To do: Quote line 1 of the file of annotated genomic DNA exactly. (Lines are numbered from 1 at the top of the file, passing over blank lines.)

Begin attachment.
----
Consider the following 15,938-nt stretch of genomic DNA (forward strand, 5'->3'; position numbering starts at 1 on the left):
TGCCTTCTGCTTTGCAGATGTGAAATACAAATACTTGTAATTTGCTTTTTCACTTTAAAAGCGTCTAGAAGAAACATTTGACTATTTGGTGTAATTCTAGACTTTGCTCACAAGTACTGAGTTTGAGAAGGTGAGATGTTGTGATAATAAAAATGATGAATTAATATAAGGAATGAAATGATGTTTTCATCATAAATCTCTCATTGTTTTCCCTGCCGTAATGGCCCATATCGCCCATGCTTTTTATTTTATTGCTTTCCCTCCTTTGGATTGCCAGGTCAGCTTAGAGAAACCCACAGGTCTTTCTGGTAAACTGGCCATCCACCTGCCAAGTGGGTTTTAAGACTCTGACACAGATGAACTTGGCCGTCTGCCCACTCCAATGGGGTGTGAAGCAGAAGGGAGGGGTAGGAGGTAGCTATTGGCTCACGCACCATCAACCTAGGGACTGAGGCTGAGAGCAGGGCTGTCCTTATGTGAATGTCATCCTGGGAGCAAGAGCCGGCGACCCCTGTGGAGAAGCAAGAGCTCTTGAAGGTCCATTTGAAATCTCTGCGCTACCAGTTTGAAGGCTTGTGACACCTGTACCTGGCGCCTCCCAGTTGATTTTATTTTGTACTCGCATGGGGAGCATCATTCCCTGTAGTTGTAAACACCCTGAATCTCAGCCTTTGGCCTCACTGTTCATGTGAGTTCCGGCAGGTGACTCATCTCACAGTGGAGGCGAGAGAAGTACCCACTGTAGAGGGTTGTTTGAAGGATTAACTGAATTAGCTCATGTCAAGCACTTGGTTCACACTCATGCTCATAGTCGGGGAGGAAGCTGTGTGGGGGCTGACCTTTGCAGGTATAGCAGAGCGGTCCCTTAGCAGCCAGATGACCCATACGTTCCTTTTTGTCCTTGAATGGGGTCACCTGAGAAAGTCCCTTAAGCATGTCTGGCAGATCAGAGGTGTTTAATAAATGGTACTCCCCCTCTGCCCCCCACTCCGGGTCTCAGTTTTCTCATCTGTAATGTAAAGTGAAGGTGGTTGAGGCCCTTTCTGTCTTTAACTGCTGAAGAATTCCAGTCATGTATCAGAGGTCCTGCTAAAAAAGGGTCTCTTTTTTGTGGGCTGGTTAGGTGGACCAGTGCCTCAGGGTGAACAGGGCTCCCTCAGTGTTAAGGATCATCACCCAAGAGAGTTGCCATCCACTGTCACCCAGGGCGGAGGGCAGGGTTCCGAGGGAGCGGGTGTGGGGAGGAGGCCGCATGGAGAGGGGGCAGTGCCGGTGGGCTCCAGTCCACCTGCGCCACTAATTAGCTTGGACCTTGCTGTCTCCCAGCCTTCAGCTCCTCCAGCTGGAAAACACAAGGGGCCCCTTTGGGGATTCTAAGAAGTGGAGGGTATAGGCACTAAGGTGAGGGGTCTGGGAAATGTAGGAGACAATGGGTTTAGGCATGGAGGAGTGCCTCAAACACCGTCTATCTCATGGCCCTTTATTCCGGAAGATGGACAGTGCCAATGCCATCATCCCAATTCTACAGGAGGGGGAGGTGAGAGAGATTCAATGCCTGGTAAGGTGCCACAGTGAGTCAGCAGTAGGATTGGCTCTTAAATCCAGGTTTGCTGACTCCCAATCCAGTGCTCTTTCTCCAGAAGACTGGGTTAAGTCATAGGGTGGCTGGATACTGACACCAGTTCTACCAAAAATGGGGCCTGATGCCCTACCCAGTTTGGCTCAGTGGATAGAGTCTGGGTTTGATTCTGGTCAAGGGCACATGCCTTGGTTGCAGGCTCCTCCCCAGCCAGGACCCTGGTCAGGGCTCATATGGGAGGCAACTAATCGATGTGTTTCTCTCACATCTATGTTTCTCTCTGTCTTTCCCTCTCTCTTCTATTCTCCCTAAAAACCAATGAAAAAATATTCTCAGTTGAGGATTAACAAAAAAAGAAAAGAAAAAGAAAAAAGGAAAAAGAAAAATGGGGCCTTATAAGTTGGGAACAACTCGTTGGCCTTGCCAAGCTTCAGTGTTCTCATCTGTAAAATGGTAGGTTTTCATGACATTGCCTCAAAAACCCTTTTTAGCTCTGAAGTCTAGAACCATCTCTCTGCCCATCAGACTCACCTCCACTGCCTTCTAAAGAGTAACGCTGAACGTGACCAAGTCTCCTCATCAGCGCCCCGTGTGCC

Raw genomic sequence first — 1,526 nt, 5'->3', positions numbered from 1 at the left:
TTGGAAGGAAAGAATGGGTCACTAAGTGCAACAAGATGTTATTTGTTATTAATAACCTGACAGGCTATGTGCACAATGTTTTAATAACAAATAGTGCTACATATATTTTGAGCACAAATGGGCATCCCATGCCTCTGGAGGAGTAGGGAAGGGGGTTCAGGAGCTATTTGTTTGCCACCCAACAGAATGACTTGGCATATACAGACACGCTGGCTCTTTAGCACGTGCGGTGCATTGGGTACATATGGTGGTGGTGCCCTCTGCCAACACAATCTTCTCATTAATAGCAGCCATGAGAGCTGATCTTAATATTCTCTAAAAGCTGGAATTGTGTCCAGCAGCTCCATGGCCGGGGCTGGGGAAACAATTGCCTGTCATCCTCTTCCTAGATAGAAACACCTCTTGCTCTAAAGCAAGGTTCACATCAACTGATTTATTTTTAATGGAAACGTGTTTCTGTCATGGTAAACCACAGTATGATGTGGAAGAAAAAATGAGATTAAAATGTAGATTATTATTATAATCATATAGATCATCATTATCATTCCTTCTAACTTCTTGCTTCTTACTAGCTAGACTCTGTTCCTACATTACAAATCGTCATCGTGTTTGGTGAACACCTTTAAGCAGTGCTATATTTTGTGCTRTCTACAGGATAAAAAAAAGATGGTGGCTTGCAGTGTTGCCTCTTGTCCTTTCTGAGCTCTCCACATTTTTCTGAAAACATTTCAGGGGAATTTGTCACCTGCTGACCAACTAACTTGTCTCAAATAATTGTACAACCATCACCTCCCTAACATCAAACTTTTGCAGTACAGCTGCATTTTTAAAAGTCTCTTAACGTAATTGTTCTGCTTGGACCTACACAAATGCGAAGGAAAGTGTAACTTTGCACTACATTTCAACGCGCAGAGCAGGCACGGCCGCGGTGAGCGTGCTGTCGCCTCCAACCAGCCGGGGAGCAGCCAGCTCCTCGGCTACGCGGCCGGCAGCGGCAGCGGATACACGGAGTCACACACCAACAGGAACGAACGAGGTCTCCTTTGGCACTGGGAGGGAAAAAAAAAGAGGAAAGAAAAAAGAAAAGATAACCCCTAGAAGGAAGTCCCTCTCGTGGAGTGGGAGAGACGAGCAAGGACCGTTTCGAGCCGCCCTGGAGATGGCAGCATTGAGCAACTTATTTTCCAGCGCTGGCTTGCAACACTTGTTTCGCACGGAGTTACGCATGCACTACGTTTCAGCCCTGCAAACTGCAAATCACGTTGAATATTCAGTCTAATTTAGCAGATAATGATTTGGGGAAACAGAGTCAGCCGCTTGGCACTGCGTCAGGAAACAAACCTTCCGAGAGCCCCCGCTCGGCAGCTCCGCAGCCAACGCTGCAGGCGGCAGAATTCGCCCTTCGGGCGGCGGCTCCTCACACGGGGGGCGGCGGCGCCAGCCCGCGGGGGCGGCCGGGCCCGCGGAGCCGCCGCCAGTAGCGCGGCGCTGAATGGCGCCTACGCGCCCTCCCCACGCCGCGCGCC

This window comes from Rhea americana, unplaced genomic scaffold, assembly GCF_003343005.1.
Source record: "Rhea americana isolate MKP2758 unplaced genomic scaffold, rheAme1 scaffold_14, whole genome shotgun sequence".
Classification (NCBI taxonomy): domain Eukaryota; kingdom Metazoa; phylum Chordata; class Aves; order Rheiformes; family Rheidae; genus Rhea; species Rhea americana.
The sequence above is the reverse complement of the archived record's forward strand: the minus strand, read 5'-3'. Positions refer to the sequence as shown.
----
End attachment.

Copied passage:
Consider the following 15,938-nt stretch of genomic DNA (forward strand, 5'->3'; position numbering starts at 1 on the left):